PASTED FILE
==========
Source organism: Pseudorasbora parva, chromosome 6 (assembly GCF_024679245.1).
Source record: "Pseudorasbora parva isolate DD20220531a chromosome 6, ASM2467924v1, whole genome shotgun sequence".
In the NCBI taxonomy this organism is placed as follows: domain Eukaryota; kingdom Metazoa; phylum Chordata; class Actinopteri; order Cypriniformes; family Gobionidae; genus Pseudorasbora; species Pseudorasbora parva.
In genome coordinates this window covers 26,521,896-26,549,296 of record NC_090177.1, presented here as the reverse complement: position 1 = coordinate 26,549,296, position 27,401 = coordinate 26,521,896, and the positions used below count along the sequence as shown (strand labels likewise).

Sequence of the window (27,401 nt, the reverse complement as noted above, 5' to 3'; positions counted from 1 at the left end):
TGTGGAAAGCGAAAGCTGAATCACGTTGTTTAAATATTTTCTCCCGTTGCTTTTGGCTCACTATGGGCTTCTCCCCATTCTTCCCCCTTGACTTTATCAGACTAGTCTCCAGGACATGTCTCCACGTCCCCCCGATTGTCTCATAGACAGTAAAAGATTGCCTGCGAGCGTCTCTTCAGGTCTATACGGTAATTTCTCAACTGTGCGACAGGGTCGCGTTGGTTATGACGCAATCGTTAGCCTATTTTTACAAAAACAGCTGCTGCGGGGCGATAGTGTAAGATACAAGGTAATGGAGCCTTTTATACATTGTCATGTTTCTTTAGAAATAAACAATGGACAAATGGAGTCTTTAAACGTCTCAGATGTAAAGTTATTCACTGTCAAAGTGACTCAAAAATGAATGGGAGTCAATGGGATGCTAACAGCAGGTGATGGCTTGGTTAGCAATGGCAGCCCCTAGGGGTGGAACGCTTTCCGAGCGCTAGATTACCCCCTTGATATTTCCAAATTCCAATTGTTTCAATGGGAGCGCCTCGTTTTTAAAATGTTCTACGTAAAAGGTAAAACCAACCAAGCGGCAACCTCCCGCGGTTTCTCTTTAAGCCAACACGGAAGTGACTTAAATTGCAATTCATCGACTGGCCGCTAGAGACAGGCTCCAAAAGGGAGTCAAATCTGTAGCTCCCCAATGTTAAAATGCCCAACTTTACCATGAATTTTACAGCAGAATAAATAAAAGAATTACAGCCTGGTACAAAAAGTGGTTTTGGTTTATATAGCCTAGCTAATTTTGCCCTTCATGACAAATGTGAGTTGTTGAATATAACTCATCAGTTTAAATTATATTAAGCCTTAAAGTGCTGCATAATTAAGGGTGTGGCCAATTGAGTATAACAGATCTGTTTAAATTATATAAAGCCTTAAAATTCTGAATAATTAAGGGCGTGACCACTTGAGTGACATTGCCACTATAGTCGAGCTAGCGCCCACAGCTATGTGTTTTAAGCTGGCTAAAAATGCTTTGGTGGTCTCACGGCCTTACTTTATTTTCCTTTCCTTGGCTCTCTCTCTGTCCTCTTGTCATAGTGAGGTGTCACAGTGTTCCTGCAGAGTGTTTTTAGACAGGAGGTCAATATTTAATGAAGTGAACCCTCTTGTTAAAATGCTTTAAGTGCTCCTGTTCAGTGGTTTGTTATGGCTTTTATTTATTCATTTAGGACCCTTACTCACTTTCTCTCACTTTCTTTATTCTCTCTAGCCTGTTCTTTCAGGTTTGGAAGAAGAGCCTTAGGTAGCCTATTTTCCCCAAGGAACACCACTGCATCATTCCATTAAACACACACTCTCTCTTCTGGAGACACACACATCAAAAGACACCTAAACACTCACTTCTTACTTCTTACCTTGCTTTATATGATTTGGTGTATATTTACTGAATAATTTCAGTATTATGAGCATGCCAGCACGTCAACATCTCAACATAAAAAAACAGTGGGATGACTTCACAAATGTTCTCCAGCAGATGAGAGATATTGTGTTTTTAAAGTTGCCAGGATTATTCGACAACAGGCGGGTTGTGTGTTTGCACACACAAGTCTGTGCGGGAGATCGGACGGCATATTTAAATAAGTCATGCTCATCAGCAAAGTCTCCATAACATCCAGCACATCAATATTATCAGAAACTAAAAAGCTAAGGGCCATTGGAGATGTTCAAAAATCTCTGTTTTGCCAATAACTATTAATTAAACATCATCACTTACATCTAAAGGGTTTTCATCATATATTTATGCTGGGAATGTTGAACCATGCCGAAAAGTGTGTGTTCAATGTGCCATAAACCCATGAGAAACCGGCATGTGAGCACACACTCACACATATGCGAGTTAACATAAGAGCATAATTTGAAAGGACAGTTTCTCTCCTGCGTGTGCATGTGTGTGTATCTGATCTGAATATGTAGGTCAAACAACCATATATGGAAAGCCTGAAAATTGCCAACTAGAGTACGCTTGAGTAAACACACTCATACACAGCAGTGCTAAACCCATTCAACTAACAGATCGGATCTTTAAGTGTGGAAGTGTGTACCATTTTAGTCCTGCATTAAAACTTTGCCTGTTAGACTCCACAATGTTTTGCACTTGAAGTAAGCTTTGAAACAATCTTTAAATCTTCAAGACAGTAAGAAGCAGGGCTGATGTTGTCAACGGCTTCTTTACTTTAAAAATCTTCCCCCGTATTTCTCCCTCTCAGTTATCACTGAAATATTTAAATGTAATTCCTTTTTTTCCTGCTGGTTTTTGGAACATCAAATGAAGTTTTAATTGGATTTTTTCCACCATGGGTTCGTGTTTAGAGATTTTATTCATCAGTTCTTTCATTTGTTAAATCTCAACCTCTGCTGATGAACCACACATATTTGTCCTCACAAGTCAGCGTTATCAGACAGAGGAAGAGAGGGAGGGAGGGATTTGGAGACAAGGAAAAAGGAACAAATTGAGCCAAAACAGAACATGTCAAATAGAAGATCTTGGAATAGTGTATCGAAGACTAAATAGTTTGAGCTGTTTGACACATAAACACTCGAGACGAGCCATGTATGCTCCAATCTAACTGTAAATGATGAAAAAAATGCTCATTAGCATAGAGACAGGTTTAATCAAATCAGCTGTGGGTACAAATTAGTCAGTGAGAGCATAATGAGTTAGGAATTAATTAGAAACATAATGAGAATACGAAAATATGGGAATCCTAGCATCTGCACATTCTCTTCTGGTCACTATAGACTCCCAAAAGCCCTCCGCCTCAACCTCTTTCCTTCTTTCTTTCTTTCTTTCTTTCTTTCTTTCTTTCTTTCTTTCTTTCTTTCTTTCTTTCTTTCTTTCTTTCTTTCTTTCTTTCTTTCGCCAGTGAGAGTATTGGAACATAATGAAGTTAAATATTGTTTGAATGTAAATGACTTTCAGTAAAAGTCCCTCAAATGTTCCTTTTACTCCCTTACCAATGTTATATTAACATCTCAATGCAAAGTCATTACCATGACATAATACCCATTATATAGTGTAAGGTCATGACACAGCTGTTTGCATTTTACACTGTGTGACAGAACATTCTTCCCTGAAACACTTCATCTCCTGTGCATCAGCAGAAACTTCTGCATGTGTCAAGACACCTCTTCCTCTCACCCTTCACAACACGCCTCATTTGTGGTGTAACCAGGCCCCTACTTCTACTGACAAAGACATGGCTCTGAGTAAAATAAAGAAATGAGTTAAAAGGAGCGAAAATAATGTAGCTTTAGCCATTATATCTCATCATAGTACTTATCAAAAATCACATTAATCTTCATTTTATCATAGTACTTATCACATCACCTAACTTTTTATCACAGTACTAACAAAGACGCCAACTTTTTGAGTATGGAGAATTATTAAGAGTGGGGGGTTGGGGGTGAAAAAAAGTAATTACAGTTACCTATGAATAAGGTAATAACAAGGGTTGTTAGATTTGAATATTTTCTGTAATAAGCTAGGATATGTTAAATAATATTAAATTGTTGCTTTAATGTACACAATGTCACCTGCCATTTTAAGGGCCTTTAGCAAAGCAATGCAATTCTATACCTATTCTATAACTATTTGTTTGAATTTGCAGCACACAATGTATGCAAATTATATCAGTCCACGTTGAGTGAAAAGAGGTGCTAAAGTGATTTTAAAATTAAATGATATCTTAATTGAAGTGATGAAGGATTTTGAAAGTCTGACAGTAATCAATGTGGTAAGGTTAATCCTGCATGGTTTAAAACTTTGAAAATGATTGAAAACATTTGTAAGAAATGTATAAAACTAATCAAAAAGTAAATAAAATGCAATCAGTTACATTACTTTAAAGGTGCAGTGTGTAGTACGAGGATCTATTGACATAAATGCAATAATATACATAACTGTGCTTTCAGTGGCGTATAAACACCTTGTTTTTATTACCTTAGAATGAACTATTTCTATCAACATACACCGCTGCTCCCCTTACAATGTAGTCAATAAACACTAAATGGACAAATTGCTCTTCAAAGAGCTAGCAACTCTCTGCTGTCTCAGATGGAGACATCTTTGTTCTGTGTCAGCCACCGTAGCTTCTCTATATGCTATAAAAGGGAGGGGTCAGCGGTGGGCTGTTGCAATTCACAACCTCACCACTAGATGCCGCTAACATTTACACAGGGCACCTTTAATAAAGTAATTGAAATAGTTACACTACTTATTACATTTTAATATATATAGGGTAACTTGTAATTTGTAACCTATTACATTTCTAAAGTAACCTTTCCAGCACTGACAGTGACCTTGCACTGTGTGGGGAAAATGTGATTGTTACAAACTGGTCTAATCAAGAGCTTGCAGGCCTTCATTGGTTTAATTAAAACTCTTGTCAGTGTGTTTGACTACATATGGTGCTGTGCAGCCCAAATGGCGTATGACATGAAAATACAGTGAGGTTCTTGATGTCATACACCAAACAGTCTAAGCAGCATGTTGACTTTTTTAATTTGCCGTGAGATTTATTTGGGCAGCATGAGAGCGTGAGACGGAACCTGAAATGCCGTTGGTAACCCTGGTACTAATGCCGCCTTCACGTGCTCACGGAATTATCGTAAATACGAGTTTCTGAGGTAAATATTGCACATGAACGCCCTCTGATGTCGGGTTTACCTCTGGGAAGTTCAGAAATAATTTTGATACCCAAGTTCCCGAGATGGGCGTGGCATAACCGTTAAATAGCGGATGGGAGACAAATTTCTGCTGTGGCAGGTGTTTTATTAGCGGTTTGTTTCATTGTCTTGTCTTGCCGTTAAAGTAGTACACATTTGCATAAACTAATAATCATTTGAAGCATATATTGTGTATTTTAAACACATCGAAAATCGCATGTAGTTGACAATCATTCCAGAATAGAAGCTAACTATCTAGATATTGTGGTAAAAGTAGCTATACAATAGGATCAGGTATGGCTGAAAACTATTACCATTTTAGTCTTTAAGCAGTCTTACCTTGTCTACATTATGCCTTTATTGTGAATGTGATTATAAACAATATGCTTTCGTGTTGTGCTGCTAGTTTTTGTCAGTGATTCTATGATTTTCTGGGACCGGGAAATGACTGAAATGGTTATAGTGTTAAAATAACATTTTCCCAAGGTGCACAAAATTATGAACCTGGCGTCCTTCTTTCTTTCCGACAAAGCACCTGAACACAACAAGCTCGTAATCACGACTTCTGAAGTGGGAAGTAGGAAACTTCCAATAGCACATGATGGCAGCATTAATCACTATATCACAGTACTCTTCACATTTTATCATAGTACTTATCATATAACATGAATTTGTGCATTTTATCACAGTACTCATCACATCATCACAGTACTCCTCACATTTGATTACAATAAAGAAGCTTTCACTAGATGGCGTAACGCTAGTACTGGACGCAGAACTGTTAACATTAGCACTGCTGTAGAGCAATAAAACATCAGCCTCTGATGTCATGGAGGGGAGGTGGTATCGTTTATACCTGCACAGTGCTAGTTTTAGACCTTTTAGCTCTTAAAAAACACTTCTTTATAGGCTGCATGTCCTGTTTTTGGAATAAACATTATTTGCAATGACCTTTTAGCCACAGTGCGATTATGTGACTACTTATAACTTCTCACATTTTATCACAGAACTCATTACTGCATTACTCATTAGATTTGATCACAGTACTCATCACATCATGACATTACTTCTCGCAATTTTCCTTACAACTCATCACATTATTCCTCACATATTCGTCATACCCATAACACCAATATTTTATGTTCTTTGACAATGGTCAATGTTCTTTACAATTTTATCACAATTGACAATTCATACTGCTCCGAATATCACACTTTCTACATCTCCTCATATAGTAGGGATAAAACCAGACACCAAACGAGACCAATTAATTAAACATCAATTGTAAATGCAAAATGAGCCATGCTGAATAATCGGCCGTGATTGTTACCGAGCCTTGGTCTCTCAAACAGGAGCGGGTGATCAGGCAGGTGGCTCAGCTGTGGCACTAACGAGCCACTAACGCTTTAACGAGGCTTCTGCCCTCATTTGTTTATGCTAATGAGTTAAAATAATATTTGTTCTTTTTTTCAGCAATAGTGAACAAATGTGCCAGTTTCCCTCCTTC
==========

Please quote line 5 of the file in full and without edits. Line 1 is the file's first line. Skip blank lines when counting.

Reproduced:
Sequence of the window (27,401 nt, the reverse complement as noted above, 5' to 3'; positions counted from 1 at the left end):